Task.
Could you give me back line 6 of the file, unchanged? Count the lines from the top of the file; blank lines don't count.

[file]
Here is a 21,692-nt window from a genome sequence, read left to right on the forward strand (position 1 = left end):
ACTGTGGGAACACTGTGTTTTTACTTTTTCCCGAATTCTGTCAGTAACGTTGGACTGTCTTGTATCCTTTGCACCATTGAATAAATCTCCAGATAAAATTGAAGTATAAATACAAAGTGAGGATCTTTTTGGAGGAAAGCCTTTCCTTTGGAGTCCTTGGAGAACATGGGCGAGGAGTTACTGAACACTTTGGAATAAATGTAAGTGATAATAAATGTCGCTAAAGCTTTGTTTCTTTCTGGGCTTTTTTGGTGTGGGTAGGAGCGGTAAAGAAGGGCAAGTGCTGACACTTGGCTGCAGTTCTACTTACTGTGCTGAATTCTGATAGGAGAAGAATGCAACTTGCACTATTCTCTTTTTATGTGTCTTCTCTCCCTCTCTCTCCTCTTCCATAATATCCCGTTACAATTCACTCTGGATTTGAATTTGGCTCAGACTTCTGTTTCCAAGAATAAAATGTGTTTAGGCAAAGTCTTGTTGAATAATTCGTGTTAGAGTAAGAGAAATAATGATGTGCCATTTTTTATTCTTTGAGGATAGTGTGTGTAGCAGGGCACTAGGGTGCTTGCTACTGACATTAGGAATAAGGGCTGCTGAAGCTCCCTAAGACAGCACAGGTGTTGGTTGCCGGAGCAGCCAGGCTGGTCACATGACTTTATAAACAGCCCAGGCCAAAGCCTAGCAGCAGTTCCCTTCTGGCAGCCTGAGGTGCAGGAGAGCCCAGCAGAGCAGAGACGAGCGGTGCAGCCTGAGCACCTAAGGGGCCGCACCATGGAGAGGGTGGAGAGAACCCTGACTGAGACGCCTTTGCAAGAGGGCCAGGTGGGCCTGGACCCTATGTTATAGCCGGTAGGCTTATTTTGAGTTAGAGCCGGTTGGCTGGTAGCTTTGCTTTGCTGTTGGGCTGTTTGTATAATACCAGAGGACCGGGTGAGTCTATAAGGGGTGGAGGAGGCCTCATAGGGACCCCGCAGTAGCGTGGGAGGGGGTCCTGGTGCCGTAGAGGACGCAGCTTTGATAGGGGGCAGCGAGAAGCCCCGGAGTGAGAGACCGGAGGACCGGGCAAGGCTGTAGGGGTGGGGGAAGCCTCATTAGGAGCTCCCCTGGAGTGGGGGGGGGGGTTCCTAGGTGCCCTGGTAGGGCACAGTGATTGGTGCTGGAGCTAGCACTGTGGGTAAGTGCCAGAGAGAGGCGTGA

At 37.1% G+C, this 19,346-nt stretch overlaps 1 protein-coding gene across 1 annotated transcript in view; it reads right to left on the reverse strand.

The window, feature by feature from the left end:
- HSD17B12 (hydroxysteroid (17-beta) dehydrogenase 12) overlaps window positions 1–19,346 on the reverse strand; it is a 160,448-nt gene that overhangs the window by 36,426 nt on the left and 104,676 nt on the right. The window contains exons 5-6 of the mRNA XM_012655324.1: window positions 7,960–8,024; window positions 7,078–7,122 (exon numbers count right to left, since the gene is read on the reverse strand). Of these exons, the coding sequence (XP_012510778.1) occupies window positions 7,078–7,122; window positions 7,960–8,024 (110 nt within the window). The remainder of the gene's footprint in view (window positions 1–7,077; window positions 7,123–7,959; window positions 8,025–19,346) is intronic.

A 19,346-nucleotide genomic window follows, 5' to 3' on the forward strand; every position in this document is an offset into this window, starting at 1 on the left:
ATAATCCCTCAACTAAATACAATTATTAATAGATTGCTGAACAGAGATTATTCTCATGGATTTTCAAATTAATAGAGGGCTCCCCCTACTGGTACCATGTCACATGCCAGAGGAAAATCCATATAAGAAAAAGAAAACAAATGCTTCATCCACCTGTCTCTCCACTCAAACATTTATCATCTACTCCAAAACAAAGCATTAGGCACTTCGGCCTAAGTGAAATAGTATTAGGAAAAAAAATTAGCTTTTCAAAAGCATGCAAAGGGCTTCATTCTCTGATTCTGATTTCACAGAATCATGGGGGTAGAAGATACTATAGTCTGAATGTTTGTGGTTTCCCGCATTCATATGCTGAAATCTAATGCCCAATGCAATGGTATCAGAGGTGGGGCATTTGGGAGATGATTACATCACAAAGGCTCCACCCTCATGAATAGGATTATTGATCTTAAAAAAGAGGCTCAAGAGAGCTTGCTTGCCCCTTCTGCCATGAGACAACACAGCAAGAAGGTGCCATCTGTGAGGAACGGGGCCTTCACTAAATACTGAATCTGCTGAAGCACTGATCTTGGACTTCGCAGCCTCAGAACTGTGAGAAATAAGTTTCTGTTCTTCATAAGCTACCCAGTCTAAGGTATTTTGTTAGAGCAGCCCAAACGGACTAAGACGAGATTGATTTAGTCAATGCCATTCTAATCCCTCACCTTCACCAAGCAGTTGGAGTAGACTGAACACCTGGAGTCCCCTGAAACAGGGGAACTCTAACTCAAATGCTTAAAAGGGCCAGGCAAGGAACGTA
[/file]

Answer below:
A 19,346-nucleotide genomic window follows, 5' to 3' on the forward strand; every position in this document is an offset into this window, starting at 1 on the left: